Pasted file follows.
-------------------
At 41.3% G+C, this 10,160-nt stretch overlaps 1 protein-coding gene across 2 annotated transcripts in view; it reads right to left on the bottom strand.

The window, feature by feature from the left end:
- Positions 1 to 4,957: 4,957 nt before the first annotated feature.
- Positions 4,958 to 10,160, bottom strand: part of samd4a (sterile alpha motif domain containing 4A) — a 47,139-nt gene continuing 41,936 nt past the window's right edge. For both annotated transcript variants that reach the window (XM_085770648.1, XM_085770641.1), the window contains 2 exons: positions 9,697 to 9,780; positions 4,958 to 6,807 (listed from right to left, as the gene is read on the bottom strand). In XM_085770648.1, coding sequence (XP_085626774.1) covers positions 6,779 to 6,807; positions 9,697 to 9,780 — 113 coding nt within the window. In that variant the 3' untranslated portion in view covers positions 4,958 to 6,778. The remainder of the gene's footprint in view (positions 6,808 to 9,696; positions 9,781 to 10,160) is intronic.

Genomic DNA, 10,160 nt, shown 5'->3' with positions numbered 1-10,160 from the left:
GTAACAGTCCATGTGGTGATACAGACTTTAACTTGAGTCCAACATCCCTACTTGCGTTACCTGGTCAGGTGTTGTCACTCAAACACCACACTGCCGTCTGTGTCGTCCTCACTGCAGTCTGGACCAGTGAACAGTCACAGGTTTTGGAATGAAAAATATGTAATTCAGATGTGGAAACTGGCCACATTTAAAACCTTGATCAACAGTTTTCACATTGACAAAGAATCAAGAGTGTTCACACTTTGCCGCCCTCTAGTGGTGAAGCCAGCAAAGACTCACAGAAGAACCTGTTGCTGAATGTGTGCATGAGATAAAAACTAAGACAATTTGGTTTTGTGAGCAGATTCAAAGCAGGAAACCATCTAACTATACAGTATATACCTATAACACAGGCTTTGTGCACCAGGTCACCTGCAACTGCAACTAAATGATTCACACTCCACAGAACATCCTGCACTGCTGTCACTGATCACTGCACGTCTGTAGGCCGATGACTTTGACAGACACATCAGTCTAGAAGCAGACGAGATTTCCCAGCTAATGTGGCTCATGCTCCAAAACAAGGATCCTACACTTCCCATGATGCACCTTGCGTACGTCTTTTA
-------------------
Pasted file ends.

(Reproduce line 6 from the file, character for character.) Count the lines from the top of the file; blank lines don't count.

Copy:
GTAACAGTCCATGTGGTGATACAGACTTTAACTTGAGTCCAACATCCCTACTTGCGTTACCTGGTCAGGTGTTGTCACTCAAACACCACACTGCCGTCTGTGTCGTCCTCACTGCAGTCTGGACCAGTGAACAGTCACAGGTTTTGGAATGAAAAATATGTAATTCAGATGTGGAAACTGGCCACATTTAAAACCTTGATCAACAGTTTTCACATTGACAAAGAATCAAGAGTGTTCACACTTTGCCGCCCTCTAGTGGTGAAGCCAGCAAAGACTCACAGAAGAACCTGTTGCTGAATGTGTGCATGAGATAAAAACTAAGACAATTTGGTTTTGTGAGCAGATTCAAAGCAGGAAACCATCTAACTATACAGTATATACCTATAACACAGGCTTTGTGCACCAGGTCACCTGCAACTGCAACTAAATGATTCACACTCCACAGAACATCCTGCACTGCTGTCACTGATCACTGCACGTCTGTAGGCCGATGACTTTGACAGACACATCAGTCTAGAAGCAGACGAGATTTCCCAGCTAATGTGGCTCATGCTCCAAAACAAGGATCCTACACTTCCCATGATGCACCTTGCGTACGTCTTTTA